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In a bit of a surprise announcement on Tuesday, the PGA of America will allow distance-measuring devices at its major championships beginning in May 2021 with the PGA Championship at Kiawah Island. These devices will also be permitted at the Women’s PGA Championship and Senior PGA Championship. 

“We’re always interested in methods that may help improve the flow of play during our Championships,” said PGA of America president Jim Richerson. “The use of distance-measuring devices is already common within the game and is now a part of the Rules of Golf.  Players and caddies have long used them during practice rounds to gather relevant yardages.” 

In layman’s terms, this means that players and their caddies will be allowed to use range finders to determine distance to the pin. What will not be allowed is devices that measure elevation change, which is something many modern range finders calculate automatically. 

There will be some absolute takes about this news from all corners of the golf world, but ultimately, the PGA of America is trying to speed up play, which is a good thing for all of its championships. It’s rare for a player-caddie combo to get a number wrong when it comes to yardages, so this is just (for the most part) accelerating the inevitable.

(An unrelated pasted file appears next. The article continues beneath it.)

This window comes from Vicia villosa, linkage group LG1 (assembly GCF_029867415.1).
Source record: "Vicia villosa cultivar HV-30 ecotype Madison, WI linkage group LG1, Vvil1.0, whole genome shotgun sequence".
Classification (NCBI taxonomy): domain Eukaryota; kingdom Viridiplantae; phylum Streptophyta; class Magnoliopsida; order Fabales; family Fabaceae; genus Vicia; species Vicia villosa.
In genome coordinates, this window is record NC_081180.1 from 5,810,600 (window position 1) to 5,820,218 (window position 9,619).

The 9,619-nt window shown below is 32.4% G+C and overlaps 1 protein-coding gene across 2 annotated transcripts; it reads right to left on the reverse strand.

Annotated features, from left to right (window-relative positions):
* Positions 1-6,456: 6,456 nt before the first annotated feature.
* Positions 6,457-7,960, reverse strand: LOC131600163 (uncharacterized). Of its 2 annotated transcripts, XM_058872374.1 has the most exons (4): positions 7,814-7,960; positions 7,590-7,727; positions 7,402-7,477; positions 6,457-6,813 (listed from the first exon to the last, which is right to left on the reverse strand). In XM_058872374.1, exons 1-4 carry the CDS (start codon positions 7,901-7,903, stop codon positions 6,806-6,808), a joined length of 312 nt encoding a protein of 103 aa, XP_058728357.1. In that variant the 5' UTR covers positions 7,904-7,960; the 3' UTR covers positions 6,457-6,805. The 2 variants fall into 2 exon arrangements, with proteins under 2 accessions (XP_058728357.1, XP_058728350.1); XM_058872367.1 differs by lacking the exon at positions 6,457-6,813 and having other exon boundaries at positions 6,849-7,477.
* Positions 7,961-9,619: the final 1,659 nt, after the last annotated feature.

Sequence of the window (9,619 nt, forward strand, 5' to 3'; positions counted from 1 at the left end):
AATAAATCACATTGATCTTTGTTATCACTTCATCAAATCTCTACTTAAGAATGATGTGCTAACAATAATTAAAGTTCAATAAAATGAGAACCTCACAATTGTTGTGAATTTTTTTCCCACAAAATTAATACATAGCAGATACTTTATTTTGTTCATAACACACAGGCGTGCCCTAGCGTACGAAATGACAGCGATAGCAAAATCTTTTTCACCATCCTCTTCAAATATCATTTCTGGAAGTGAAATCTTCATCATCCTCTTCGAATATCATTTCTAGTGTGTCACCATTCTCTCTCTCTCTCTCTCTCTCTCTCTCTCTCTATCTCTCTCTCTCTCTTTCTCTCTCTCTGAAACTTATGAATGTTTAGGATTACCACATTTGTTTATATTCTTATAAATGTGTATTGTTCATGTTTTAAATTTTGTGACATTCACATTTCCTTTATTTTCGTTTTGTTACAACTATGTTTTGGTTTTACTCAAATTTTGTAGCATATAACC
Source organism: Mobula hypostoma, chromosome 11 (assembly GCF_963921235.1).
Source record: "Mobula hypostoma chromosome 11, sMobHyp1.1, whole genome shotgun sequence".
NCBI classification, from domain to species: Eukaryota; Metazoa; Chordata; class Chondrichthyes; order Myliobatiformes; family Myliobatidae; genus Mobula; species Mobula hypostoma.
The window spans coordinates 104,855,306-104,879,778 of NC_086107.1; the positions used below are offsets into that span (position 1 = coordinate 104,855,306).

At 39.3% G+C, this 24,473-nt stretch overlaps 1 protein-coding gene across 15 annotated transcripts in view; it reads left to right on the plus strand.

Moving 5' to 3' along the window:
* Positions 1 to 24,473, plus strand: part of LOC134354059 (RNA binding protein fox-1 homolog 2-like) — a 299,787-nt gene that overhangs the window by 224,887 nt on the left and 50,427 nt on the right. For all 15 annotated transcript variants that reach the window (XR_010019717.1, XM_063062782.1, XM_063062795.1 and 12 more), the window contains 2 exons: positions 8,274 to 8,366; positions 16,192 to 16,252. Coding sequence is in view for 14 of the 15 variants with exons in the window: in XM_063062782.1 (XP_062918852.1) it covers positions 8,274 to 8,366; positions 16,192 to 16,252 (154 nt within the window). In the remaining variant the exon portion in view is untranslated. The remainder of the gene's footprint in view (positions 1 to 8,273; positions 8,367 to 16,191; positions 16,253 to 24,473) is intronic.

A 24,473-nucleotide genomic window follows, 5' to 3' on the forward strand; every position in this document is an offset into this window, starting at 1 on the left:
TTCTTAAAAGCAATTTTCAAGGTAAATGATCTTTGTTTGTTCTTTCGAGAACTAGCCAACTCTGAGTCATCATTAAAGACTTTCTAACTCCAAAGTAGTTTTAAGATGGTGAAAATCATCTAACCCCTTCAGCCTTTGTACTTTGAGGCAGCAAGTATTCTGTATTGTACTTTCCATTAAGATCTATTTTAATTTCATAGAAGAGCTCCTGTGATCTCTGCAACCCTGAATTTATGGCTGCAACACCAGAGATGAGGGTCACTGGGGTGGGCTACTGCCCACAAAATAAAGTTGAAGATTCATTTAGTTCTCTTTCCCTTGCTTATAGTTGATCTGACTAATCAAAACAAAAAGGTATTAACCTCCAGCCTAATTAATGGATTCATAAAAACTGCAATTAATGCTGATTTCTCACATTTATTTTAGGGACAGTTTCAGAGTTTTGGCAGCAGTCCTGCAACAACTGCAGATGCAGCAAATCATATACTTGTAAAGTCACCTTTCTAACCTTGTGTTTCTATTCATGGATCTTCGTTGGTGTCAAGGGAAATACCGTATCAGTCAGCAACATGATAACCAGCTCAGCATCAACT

Problems players face such as figuring out how to club for elevation changes or wind will still be problems. Those are not going away, and that should still be a skill. However, when everyone is already getting the exact same numbers, you are not disrupting or mitigating skill by handing everyone a range finder, although you could reasonably argue that finding a yardage quickly (and within the time limit) actually is a skill (and I would listen to that argument). 

Humorously, the player this might help the most is also the best player in the world. Here’s Alan Shipnuck on Dustin Johnson and his brother (and caddie) Austin from a few years ago.

To put it politely, on Tour the Johnson brothers of Columbia, S.C., are not known for having a cerebral approach. “There are so many funny stories,” says Tour player Billy Horschel. “At Doral last year we get to 16, and for Dustin it’s a drivable par-4. They’re going through the yardage guide, and they can’t figure how far it is to the green. 

After a long while Dustin says, ‘Bro, you wanna hit?’ I said sure, because I was laying up. So I hit, and it takes them a few more minutes to pull a club. Finally Dustin rips one onto the green. Walking off the tee, he’s like, ‘Bro, A.J. does not know how to add. He can’t do numbers.'” Of course Dustin couldn’t figure out the yardage, either.

As of now, distance-measuring devices will not be allowed at PGA Tour events, the Masters, the U.S. Open or the Open Championship, although with the PGA of America leading the way, that could certainly change in the months and years to come.